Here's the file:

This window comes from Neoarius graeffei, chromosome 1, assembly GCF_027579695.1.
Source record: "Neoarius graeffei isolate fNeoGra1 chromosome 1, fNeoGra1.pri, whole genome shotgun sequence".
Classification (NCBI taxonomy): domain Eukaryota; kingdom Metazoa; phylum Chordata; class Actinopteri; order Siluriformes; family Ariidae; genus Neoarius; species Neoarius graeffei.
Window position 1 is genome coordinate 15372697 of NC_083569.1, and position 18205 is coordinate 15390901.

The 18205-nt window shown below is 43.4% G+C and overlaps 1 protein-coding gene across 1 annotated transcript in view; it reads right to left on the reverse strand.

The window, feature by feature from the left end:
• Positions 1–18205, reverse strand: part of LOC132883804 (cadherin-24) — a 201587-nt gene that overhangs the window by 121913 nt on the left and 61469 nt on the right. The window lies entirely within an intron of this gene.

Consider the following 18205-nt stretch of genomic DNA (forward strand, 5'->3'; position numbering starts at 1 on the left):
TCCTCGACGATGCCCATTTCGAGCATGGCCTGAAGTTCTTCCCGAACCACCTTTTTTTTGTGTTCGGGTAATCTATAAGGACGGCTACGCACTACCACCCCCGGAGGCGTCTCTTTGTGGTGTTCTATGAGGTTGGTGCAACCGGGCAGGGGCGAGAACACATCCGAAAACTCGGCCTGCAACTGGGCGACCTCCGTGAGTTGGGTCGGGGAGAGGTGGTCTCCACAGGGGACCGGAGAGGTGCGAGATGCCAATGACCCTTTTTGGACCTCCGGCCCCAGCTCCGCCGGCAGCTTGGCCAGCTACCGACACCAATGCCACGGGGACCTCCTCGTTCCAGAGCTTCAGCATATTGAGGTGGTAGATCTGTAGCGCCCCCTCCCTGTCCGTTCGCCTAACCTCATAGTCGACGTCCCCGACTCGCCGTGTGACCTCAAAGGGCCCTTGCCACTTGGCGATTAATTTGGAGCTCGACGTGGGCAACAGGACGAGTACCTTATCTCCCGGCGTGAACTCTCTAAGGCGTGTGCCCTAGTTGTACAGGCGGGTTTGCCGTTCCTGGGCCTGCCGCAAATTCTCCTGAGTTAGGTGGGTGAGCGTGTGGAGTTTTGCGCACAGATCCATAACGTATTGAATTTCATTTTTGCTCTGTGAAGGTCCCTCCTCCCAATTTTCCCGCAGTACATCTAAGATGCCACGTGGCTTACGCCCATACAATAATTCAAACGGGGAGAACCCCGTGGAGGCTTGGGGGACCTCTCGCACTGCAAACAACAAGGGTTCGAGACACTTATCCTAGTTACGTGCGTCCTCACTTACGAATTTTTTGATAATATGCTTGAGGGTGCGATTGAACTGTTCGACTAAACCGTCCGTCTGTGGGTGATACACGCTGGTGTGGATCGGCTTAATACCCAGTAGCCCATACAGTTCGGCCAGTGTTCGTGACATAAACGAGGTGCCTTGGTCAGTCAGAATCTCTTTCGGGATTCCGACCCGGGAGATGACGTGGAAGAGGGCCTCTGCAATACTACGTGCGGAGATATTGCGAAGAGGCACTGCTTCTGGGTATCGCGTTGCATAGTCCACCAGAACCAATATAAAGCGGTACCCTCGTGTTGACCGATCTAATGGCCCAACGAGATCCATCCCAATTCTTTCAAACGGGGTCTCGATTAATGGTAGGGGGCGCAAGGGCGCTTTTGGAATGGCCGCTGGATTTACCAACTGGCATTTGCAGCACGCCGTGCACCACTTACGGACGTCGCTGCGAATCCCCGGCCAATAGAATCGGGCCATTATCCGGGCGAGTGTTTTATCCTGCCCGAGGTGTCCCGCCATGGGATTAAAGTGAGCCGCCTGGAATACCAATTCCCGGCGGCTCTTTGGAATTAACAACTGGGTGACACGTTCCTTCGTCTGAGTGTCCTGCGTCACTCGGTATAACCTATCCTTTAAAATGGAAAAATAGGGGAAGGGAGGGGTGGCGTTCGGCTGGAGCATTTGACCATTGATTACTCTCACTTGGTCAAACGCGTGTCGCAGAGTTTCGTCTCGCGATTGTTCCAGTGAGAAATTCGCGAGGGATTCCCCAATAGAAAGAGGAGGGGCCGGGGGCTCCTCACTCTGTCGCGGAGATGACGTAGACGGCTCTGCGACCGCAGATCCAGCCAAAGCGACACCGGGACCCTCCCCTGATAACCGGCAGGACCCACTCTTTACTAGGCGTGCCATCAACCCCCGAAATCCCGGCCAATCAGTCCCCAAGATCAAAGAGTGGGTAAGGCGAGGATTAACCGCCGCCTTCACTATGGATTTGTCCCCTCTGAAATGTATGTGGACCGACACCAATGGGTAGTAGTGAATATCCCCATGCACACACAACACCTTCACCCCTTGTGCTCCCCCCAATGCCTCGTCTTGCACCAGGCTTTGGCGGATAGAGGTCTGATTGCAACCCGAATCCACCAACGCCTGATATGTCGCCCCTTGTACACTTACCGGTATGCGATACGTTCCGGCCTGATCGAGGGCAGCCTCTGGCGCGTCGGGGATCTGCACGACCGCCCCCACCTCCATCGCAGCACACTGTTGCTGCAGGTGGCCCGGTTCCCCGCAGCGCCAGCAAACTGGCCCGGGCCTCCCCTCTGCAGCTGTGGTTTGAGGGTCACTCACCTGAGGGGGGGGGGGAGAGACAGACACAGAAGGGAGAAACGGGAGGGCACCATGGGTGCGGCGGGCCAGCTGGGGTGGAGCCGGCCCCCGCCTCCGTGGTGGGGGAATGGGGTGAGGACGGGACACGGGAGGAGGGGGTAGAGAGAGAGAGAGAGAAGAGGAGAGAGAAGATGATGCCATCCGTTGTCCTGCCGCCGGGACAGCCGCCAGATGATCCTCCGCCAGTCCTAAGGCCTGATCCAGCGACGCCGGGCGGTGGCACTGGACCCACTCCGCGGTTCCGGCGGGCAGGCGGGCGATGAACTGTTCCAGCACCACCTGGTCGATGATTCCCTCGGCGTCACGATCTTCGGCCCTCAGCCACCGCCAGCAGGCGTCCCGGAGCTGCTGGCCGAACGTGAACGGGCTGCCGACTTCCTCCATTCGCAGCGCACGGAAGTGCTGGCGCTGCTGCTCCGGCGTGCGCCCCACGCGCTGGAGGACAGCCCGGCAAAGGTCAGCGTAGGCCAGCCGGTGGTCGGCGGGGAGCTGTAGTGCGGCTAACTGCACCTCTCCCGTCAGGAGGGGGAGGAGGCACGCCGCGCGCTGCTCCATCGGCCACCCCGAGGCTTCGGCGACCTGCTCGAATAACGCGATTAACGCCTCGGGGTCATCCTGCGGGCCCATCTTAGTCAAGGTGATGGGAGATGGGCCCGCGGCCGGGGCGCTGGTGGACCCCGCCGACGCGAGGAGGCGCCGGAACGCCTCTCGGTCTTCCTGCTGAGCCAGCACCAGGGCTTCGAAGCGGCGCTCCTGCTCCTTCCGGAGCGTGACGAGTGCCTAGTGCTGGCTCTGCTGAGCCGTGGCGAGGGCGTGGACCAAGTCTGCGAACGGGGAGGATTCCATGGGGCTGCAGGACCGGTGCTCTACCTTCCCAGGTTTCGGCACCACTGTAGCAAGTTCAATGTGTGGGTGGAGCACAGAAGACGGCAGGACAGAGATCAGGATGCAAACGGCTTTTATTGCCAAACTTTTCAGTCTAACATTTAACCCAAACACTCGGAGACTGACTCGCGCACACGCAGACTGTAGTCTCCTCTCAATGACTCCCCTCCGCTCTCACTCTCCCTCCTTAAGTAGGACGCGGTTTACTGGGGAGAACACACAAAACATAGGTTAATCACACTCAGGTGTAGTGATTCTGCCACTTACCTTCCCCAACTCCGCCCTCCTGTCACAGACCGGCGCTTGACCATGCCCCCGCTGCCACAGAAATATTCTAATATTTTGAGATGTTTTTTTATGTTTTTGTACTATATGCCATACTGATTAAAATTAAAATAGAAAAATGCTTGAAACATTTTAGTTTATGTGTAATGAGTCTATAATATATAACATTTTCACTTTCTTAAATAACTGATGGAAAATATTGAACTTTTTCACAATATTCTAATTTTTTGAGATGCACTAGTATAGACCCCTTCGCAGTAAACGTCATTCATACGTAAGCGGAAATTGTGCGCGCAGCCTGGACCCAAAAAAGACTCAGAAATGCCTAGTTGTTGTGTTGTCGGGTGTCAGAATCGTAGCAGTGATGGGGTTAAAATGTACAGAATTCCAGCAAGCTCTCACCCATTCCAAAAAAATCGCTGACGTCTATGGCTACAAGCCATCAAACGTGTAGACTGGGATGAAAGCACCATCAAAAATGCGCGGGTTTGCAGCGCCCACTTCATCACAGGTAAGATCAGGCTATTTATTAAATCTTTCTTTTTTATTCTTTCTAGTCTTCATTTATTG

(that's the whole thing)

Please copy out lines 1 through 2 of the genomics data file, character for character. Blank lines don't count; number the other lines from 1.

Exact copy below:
This window comes from Neoarius graeffei, chromosome 1, assembly GCF_027579695.1.
Source record: "Neoarius graeffei isolate fNeoGra1 chromosome 1, fNeoGra1.pri, whole genome shotgun sequence".